When Homero Escandón left the military in 2008, he had accumulated 11 years of valuable experience in distribution and logistics, and he had earned his first professional certification in manufacturing performance improvement. Today, Homero is vice president of manufacturing—operational excellence and supply chain at Biotix Inc., a San Diego manufacturer of equipment for research labs.
If it’s up to Homero, many others will join the rapidly growing supply chain industry, and education will lead the way, particularly through professional certifications.
“The last figure I saw was that for every six open positions, we have one qualified candidate,” Homero says. “Due to globalization, supply chain management jobs are in demand. One of the main reasons we have a talent shortage is that a lot of young people don’t even know about this career path.”
Homero established a strong base in the field during his military service, and his next career move was to make a commitment to education. In the past dozen years, Homero completed a BS in Organizational Leadership and an MBA as well as seven additional professional certifications in supply chain operations and manufacturing improvement.
Homero Escandón, Vice President of Manufacturing - Operational Excellence and Supply Chain, Biotix Inc.
Certainly, the two degrees would have been sufficient to fuel his steady rise in supply chain management, so why the certifications?
“Certifications are typically quite focused,” Homero says. “In day-to-day work, I’m able to call back some of the things that have been covered in my certifications and provide some coaching in those areas. And I’m also able to go back and open up a book as a point of reference for something I may not have had as much exposure to but I know we covered in my certifications.”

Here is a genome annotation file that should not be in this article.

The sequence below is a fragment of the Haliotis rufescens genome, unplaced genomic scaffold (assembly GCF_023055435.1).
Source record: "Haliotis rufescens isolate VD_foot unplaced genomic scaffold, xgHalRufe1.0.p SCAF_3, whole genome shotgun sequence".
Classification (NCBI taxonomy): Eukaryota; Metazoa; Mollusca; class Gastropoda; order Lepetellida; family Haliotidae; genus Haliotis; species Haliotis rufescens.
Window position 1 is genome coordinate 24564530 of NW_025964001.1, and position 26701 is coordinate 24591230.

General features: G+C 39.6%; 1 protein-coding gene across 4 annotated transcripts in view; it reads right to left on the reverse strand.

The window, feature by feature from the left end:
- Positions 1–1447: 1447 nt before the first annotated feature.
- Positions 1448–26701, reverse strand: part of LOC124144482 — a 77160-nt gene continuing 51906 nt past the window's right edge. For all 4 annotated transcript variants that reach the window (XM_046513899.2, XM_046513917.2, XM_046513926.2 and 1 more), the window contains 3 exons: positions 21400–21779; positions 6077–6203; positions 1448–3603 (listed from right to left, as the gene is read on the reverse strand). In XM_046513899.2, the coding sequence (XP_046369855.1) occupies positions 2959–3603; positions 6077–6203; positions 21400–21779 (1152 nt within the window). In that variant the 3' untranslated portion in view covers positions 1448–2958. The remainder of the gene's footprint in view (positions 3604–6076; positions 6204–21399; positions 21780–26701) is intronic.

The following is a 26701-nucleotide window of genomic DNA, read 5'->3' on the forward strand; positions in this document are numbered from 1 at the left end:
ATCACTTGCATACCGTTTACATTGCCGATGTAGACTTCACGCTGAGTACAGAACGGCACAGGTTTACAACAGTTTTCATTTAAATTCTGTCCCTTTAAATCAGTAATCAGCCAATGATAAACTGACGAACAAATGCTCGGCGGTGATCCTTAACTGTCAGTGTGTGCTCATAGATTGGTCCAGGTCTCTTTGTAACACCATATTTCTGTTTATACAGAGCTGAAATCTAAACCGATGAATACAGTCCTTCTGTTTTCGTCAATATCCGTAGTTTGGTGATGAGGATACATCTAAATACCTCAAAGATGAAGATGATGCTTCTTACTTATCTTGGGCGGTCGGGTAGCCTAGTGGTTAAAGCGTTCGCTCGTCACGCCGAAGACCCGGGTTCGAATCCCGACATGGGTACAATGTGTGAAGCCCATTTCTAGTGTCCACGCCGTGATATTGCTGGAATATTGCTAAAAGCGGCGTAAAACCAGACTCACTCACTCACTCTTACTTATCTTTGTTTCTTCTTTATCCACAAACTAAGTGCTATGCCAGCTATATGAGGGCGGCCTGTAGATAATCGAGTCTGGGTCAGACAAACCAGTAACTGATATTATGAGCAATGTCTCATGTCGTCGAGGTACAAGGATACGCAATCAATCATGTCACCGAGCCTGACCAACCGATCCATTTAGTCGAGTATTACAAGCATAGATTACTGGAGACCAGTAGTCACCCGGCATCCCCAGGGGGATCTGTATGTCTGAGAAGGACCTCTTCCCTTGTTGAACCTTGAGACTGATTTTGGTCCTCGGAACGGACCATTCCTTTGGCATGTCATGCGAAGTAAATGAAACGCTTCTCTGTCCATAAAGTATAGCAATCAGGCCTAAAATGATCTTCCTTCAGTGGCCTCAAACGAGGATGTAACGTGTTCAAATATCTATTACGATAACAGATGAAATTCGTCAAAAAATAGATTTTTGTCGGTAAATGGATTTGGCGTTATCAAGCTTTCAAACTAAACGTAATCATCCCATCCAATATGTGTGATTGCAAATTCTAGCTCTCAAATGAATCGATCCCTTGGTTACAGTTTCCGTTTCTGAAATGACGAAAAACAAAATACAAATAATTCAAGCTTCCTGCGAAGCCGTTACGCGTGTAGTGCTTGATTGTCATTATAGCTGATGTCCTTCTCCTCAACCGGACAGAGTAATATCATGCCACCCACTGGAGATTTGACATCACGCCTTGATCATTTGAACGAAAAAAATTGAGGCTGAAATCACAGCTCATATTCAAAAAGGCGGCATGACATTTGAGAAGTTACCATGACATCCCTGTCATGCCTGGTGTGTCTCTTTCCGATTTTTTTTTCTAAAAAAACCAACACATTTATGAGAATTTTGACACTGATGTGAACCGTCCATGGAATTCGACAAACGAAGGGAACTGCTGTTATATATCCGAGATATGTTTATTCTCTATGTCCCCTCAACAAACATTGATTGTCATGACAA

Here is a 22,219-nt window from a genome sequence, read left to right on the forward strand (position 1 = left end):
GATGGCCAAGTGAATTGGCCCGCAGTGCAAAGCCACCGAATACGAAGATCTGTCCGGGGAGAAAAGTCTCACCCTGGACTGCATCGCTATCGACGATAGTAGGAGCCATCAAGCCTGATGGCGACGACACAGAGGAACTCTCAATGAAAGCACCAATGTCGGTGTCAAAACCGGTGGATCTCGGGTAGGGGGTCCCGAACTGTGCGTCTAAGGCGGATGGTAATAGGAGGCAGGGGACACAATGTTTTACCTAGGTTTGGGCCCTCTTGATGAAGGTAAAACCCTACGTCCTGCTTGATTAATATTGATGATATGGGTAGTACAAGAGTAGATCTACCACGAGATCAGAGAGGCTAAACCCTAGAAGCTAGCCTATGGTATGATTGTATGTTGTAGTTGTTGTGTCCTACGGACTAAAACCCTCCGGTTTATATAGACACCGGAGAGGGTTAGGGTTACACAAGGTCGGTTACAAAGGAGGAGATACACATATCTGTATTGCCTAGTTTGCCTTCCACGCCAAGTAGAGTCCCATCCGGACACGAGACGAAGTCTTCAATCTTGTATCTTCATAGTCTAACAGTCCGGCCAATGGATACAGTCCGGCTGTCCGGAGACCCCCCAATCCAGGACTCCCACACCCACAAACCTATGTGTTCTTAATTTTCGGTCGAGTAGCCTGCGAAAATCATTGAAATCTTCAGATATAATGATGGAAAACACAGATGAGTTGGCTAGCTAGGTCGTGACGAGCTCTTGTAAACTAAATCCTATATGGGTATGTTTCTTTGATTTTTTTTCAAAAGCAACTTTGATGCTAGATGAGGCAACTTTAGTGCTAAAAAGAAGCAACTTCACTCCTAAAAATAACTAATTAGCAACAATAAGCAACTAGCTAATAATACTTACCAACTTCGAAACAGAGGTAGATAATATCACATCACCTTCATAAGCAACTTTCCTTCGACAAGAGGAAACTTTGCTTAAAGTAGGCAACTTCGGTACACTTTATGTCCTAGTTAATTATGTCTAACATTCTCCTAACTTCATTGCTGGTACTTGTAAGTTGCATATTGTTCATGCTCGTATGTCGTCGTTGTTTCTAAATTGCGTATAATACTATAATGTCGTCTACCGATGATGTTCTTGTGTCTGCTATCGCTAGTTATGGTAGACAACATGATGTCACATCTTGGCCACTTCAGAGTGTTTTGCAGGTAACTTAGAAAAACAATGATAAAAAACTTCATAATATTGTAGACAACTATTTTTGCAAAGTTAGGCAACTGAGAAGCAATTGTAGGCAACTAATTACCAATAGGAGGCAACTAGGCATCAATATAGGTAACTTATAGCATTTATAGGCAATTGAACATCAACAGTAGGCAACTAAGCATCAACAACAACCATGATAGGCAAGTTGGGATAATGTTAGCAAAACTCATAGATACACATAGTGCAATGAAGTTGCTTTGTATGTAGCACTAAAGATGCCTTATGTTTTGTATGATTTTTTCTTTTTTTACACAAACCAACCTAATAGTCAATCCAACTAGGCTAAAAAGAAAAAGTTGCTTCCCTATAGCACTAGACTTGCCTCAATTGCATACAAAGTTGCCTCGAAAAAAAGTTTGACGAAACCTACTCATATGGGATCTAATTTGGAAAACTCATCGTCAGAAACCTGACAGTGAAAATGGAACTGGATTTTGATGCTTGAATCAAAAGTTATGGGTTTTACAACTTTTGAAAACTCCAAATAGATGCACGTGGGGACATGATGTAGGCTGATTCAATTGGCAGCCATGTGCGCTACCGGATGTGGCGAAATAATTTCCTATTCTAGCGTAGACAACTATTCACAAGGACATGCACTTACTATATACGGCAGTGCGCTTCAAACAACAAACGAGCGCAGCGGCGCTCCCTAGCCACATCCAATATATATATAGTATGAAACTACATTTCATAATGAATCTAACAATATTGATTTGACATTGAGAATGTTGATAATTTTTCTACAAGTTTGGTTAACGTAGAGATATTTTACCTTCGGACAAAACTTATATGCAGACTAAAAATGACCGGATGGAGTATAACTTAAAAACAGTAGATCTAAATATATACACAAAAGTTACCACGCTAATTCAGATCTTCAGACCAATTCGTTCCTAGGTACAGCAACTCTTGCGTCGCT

Homero also uses his expertise to give back generously to the industry as a mentor, an instructor and a volunteer. Not only has he taught a number of the courses in which he holds certifications, he is also president of the APICS San Diego chapter, a professional industry association and supply chain education provider. At CSUSM, he has been an instructor for the APICS-partnered Operations Resource Management program.
Homero encourages others to consider certifications as part of their career growth. “If you can align the right candidate to the right certification, it’s something they can turn around and use immediately,” he says. A nonprofit organization, APICS works to expand its outreach into the community through partnerships such as with CSUSM on education programs for CPIM (Certified in Production and Inventory Management), CSCP (Certified Supply Chain Professional) and ORM (Operations Resource Management).
As a career to consider, the importance of the global supply chain became immediately evident to the public this year as manufacturers around the world ramped up or pivoted product supply in response to the COVID-19 pandemic.
“Our world is about supply chain nowadays,” Homero says. “A few decades ago, a huge focus was on operations management, or managing what was inside your four walls. Now, one manufacturer can have multiple-tiered suppliers across the globe, so it’s about managing upstream and downstream. And that is where the opportunity for supply chain talent is coming from. Talent is in demand.”